Two years ago I’d never heard of the Popronde. I was a Brit living in Australia, and the Dutch music scene was something as alien to me as full sauna nudity. Moving to a new country and trying to make sense of its local scenes can be intimidatingly confusing when faced with a list of names which read like an elongated Tourette’s syndrome outburst. My first Popronde experience was a haze of confusion and disappointment, wandering around Nijmegen trying to find something I liked, but with no more preparation or guidance than “that sounds like a good name for a band”. It was cool to see it all happening and get caught up in the atmosphere of it all, but I realised that as with all things that are fun, I needed to do my homework.
For those as ignorant as 2017 me, let me explain what Popronde is (those who already know can skip this paragraph). Popronde is a travelling music festival that takes place every autumn from mid-September to the end of November in approximately 40 cities around the Netherlands. In each city, between 25 and 75 artists perform in a variety of venues (anything from churches to cafes). The festival aims to provide an overview of what is happening musically in the Netherlands and to give unknown bands the opportunity to perform outside their own hometown. Over 1000 bands apply to be part of the festival, of which a lucky 120 to 150 emerging bands are picked. The shortlist is chosen by a selection committee consisting of professionals from the Dutch music scene. For musicians, the aim is to gain experience with touring and performing in different types of venues, whereas for the audience, it gives an opportunity to discover something new without having to pay for the privilege.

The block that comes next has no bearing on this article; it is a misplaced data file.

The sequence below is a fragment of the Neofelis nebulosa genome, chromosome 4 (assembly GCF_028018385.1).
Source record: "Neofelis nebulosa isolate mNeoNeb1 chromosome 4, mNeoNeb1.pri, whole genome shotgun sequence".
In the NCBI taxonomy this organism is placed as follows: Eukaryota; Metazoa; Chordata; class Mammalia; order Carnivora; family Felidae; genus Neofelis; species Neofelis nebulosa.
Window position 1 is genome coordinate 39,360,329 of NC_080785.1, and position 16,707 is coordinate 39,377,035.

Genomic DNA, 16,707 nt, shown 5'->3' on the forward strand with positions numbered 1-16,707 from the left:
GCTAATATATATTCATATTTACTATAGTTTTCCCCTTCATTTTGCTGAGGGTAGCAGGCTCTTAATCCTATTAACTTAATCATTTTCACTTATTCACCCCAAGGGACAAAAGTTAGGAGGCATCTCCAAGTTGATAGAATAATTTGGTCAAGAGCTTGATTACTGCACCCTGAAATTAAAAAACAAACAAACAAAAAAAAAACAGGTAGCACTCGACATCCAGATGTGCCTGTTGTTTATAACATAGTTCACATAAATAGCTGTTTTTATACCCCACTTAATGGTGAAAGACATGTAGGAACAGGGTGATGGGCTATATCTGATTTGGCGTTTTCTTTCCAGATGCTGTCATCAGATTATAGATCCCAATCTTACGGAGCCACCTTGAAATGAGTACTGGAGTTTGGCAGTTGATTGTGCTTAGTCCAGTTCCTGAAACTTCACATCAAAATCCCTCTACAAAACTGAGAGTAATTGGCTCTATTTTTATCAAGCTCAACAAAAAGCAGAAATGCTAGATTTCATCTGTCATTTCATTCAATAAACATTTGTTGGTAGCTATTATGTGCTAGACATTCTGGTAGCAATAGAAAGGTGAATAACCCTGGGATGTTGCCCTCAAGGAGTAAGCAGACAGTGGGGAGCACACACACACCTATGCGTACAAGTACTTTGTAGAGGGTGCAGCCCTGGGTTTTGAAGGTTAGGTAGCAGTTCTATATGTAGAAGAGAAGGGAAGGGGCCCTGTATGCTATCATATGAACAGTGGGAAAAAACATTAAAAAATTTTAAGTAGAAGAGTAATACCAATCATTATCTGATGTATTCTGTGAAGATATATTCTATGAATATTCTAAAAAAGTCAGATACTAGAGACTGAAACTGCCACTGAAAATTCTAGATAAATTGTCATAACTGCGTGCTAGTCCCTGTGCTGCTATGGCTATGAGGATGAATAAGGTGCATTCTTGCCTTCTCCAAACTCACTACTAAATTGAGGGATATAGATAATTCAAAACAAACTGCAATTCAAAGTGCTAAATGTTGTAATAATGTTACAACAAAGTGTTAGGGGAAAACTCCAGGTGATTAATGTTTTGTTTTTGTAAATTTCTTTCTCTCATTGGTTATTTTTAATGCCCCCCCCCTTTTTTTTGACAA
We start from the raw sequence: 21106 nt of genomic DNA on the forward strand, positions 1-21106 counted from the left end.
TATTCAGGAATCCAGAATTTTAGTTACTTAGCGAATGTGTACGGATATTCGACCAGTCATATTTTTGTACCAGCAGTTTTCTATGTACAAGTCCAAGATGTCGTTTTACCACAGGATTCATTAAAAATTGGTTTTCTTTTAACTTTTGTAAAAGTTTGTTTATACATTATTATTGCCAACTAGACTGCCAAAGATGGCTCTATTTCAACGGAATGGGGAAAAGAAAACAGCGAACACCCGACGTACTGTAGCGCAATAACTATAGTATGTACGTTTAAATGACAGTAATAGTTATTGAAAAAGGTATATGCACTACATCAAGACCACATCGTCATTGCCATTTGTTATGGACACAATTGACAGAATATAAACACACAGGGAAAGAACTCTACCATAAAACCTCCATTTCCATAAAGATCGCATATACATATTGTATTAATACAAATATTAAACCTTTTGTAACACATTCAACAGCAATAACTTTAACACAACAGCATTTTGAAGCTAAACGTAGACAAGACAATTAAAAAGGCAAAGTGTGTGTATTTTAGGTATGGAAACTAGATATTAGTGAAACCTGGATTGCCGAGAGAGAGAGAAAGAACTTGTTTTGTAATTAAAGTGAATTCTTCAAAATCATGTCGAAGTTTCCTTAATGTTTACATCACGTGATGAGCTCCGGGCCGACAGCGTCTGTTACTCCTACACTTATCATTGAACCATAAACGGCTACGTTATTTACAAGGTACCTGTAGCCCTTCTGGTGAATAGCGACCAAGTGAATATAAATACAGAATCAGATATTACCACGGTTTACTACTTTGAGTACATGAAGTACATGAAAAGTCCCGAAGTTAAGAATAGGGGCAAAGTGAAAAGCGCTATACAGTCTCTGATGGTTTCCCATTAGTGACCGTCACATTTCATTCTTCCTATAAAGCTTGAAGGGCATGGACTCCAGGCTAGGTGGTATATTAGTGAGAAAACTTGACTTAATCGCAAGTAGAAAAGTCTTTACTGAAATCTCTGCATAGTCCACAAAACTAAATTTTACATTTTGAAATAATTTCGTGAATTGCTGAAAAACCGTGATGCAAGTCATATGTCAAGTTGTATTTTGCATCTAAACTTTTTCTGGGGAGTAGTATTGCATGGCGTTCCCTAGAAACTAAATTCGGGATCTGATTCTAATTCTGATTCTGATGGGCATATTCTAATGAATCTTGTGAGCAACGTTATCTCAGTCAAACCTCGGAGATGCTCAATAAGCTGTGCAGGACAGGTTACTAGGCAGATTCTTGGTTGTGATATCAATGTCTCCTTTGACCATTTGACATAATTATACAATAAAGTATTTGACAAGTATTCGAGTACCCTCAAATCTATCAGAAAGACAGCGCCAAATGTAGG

Over the last few weeks I’ve been listening to the Popronde shortlist on shuffle, taking notes of each artist on a private spreadsheet, like the spod I am. Using the power of science I am ensuring that this year’s experience surpasses the last one, focusing on the artists I find most interesting. Via the power of Excel, I made an extensive list of comments on each artist including positive ones such as, “Heavy weirdo punk, kinda like it. Quite Lightning Bolt-esque, probably badass live.” or “Proper loungecore, but something kinda appealing about it, like Destroyer’s Kaputt. Pretty bold.” But also “Bland shit pop, audio wallpaper” & “Boring big-riff rock with lyrics so bad they border on parody”. I’m not naming any of the negative names (who has time for that noise?), but without further ado, here are some of the artists worth checking out as part of this year’s festival.
The beautiful melancholic tones of la loye (Lieke Heusinkveld)’s voice are perfectly complemented by haunting yet unpretentious instrumentation, with the track to live underwater having the low key effect of stopping you in your tracks through pure subtlety. Lyrically, the themes of isolation and introspection are given additional gravitas with the deflated delivery, yet through it all there’s a pang of optimism which gives you the perspective of someone who’s been through the worst and managed to come through the other side. For fans of Beach House.
There’s an infectious groove to The Vices which hooks you in from the first listen. Recent single Life Grows has more than a hint of Franz Ferdinand at their strongest, but with a more relatable delivery that gives their music a more personable vibe. Frontman Floris van Luijtelaar has a vocal delivery reminiscent of Arctic Monkeys frontman Alex Turner. However, when the band alternate between disco and surf rock, it gives their whole vibe an identity of its own. For fans of Franz Ferdinand.